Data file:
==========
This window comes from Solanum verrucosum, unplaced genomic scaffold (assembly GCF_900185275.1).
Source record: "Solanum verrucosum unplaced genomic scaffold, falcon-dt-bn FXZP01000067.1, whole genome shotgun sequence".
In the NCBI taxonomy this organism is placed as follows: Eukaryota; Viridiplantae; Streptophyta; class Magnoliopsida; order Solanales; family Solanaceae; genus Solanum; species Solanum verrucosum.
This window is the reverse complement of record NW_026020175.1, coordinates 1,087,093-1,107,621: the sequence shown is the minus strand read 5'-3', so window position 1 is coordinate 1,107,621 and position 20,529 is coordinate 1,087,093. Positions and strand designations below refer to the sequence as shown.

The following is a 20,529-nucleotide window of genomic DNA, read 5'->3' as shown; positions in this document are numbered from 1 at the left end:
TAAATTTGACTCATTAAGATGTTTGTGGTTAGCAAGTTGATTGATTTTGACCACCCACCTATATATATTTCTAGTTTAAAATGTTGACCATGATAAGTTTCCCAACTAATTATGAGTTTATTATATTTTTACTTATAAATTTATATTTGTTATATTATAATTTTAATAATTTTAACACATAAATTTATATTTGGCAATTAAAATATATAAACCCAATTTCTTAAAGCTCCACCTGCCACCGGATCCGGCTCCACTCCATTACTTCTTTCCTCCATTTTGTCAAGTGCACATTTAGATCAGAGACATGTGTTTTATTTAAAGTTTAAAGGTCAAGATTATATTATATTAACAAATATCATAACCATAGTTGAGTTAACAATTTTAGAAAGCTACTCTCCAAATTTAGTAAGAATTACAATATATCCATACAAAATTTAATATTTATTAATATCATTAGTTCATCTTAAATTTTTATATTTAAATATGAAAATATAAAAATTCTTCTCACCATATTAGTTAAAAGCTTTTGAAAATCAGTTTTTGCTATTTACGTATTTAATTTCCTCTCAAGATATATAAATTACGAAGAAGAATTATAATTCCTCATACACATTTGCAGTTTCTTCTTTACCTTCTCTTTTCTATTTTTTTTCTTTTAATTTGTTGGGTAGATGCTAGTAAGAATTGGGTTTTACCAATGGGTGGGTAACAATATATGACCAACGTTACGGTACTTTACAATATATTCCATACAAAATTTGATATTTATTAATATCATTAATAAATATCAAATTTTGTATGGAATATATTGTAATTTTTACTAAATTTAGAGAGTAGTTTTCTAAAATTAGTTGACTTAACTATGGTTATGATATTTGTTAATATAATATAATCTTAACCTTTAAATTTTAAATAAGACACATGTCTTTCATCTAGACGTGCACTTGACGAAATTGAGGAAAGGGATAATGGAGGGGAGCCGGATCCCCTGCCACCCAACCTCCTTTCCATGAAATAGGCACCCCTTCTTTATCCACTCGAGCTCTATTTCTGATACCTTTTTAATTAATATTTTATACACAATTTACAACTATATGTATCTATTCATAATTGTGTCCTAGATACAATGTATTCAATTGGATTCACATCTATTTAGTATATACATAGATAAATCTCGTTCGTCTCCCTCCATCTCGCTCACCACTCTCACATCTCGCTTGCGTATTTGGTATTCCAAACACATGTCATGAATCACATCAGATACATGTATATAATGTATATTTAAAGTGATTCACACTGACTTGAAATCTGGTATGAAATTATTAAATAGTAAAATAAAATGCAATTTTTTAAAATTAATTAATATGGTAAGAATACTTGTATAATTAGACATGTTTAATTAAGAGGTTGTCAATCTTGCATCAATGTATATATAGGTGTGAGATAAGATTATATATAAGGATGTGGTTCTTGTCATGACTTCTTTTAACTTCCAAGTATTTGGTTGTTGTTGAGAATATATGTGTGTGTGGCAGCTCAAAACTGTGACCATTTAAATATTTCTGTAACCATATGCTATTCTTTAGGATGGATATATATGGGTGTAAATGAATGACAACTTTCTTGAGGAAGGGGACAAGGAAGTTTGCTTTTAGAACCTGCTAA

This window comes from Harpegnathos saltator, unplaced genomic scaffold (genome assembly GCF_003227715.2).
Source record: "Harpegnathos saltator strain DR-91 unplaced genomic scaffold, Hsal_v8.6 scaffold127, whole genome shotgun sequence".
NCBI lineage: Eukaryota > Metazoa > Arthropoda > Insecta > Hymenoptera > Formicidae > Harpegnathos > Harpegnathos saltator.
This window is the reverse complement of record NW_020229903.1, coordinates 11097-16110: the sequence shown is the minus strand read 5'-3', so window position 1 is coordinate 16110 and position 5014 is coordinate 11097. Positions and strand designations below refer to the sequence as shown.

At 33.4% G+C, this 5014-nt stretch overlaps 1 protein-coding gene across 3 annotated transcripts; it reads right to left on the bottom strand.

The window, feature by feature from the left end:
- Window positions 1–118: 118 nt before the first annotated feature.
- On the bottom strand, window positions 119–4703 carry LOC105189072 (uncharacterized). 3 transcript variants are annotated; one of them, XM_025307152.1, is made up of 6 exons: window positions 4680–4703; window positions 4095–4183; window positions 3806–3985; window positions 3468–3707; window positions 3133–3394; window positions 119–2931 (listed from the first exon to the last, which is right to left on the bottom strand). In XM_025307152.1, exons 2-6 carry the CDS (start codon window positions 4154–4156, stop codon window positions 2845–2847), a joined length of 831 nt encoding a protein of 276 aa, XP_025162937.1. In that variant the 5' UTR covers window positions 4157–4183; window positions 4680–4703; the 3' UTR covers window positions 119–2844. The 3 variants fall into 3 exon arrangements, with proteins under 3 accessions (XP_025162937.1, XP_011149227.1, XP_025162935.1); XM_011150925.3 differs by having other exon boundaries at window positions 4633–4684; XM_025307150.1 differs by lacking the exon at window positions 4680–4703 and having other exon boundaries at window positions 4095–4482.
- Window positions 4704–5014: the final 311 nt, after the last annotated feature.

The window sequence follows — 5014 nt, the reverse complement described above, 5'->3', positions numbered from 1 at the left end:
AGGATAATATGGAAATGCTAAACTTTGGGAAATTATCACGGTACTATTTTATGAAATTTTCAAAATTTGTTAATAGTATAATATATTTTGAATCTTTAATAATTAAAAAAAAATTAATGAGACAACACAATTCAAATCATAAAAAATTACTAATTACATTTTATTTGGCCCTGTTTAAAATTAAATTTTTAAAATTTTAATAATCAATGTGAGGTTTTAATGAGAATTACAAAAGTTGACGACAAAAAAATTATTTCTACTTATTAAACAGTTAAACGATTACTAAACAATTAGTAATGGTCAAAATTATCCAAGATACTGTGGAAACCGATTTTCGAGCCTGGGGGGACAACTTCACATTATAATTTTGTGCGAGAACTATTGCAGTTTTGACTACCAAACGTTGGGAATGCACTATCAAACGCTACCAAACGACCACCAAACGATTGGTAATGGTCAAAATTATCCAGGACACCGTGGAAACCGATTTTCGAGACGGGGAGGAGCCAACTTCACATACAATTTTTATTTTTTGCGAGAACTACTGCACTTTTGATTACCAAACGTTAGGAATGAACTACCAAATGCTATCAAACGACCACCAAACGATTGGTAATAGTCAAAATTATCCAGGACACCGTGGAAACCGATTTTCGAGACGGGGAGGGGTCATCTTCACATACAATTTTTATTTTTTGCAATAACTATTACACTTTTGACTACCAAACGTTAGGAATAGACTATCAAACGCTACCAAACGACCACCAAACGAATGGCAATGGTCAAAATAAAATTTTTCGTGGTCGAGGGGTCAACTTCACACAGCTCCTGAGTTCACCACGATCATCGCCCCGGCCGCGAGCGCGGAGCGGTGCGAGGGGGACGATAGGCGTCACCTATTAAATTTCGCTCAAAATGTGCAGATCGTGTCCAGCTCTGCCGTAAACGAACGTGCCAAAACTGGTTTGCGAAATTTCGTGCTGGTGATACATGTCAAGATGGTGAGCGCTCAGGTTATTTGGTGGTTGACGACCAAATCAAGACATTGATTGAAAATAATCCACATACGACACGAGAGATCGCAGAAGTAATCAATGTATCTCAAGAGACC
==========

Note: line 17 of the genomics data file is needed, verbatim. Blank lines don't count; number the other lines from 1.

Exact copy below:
AGGATAATATGGAAATGCTAAACTTTGGGAAATTATCACGGTACTATTTTATGAAATTTTCAAAATTTGTTAATAGTATAATATATTTTGAATCTTTAATAATTAAAAAAAAATTAATGAGACAACACAATTCAAATCATAAAAAATTACTAATTACATTTTATTTGGCCCTGTTTAAAATTAAATTTTTAAAATTTTAATAATCAATGTGAGGTTTTAATGAGAATTACAAAAGTTGACGACAAAAAAATTATTTCTACTTATTAAACAGTTAAACGATTACTAAACAATTAGTAATGGTCAAAATTATCCAAGATACTGTGGAAACCGATTTTCGAGCCTGGGGGGACAACTTCACATTATAATTTTGTGCGAGAACTATTGCAGTTTTGACTACCAAACGTTGGGAATGCACTATCAAACGCTACCAAACGACCACCAAACGATTGGTAATGGTCAAAATTATCCAGGACACCGTGGAAACCGATTTTCGAGACGGGGAGGAGCCAACTTCACATACAATTTTTATTTTTTGCGAGAACTACTGCACTTTTGATTACCAAACGTTAGGAATGAACTACCAAATGCTATCAAACGACCACCAAACGATTGGTAATAGTCAAAATTATCCAGGACACCGTGGAAACCGATTTTCGAGACGGGGAGGGGTCATCTTCACATACAATTTTTATTTTTTGCAATAACTATTACACTTTTGACTACCAAACGTTAGGAATAGACTATCAAACGCTACCAAACGACCACCAAACGAATGGCAATGGTCAAAATAAAATTTTTCGTGGTCGAGGGGTCAACTTCACACAGCTCCTGAGTTCACCACGATCATCGCCCCGGCCGCGAGCGCGGAGCGGTGCGAGGGGGACGATAGGCGTCACCTATTAAATTTCGCTCAAAATGTGCAGATCGTGTCCAGCTCTGCCGTAAACGAACGTGCCAAAACTGGTTTGCGAAATTTCGTGCTGGTGATACATGTCAAGATGGTGAGCGCTCAGGTTATTTGGTGGTTGACGACCAAATCAAGACATTGATTGAAAATAATCCACATACGACACGAGAGATCGCAGAAGTAATCAATGTATCTCAAGAGACC